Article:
Thursday, September 23, 2010

In Relationship, At Risk

Think of a time you thought something would happen and it ended up not happening.

Given how many expectations we have, it's surprising how relatively few of them are not realised. When I go to sleep at night, I fully expect to wake up. So far I have not been disappointed. When I sit on a chair, I expect it to hold me without breaking. When someone says something to me, I expect to hear them.

Such expectations are almost always met. We don't even think about them as possibilities. As far as we are concerned, they are certainties. But of course they are not certainties, and every so often we get a stark reminder of that. A chair breaks. An illness affects our hearing. A friend dies.

It is relationships that cause the biggest and most frequent gaps between expectations and reality. Choosing to love another person puts you deeply at risk, because now your expectations are resting not on favourable probabilities but on complex persons who can make all sorts of choices. Of course as a relationship grows, so to do the percentage probabilities of certain outcomes, while the choices actually decrease. This is epitomised in the act of proposing, where the man eventually leaves the woman with only two choices - yes or no. Before he gives her that choice, of course, days/weeks/months/years have been spent putting the probability of a "Yes" in his favour. As risky as this yes or no question is, as risky as a positive answer to this question is, he would not ask it if he didn't expect a Yes.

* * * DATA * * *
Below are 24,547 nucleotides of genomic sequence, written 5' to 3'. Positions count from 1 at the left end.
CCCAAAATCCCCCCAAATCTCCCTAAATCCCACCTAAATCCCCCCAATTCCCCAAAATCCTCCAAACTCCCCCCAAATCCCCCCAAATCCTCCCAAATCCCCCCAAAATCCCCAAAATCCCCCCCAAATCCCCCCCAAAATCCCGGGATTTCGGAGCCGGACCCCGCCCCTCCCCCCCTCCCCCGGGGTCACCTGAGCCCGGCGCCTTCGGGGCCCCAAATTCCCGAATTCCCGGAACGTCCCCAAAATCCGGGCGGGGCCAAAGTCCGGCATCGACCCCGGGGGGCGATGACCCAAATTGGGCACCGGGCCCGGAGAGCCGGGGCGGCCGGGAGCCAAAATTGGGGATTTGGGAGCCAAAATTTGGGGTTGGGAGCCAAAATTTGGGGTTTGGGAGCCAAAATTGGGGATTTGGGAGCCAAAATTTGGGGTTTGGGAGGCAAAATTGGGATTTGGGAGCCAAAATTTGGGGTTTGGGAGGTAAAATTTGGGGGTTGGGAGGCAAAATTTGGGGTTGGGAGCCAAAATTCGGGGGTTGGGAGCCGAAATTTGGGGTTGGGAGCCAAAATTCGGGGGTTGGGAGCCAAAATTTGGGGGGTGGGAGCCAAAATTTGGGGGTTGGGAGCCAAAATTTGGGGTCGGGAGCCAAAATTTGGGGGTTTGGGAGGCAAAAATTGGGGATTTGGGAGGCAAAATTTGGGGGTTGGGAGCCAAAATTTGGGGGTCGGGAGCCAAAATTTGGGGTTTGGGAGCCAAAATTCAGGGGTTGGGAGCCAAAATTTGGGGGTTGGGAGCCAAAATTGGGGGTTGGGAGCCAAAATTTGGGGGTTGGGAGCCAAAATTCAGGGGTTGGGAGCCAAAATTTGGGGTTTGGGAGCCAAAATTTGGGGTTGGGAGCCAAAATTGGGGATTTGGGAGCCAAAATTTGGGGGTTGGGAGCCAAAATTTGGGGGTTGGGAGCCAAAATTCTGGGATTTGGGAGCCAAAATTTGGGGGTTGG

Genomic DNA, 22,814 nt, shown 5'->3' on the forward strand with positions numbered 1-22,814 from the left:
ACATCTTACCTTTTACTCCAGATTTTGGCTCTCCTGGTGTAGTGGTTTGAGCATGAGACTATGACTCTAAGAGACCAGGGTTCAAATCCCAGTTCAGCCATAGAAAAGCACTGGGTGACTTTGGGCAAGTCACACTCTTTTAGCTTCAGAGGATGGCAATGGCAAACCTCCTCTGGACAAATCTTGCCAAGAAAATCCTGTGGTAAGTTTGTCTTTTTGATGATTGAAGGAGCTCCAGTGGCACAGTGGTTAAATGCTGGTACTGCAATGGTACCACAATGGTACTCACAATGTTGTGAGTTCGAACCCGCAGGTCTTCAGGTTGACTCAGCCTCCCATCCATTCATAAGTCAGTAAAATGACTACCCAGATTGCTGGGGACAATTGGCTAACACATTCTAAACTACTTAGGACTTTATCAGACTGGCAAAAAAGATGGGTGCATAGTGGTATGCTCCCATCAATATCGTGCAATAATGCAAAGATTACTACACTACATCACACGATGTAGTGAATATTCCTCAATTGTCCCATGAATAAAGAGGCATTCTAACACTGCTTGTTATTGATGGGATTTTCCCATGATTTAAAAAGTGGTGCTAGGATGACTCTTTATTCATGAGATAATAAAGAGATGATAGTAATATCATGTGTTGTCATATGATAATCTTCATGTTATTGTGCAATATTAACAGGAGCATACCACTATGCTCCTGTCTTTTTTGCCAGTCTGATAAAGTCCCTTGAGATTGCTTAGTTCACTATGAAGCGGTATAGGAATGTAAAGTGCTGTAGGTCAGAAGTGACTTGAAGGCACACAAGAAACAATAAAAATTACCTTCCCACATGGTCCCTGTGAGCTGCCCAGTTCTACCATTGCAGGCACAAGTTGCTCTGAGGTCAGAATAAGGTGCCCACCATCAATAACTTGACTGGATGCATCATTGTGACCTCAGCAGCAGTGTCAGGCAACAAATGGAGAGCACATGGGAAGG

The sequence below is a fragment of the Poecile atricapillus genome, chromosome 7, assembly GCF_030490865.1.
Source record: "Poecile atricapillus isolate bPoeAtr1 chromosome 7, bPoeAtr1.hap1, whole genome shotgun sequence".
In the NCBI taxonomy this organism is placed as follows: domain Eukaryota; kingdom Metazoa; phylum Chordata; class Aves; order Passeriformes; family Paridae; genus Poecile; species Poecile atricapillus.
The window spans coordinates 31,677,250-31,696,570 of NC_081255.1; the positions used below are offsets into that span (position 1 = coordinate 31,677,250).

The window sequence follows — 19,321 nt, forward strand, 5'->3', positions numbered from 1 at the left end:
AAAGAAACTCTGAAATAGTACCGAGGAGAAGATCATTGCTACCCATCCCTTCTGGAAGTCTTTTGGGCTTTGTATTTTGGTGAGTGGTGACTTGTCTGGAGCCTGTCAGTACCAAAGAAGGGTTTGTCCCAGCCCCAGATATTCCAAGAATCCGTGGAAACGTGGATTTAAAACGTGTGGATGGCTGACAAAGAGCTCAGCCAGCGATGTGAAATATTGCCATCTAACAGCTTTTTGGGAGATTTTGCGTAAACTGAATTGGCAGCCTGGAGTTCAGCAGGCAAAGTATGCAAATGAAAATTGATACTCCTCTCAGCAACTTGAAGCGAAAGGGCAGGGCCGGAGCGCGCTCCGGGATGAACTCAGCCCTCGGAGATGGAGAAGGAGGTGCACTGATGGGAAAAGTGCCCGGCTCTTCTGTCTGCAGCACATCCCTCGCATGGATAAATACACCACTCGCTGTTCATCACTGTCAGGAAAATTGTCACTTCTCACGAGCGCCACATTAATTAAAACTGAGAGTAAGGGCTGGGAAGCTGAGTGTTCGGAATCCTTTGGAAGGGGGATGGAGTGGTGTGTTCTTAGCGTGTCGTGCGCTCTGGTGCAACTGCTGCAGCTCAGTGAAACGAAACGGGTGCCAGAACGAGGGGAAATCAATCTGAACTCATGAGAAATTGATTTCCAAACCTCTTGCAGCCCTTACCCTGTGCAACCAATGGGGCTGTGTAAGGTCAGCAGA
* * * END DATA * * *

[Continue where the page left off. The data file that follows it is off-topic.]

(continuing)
But what if she says Yes, what if the marriage goes ahead, and then she proves to be unfaithful? Or what if the husband is the unfaithful one? An expectation is not met, a promise is broken, and a heart is shattered.

To be in relationship is to be at risk, in small ways and in the largest of ways.

Consider these words spoken by a person in the Bible who knows this full well:

And I thought, 'After she has done all this she will return to me', but she did not return...

The husband thought his wife to return to him, but she did not return. An expectation is not met, an imagined future is not realised. The husband loved, he put himself at risk, but all he got in return was disappointment and heart break.

This person in the Bible is YHWH.

If God's love for Israel put him so at risk, how much more at risk is he in the giving of his son for the sake of the world?

If God's greatest act of love is to be one with relational integrity, perhaps the real question isn't so much what happens to people who do not accept it, but what happens to God himself if his love is rejected?

Finally, if God's relentless love for faithless Israel is such that Paul can say "all Israel will be saved", what about the future of a faithless world?

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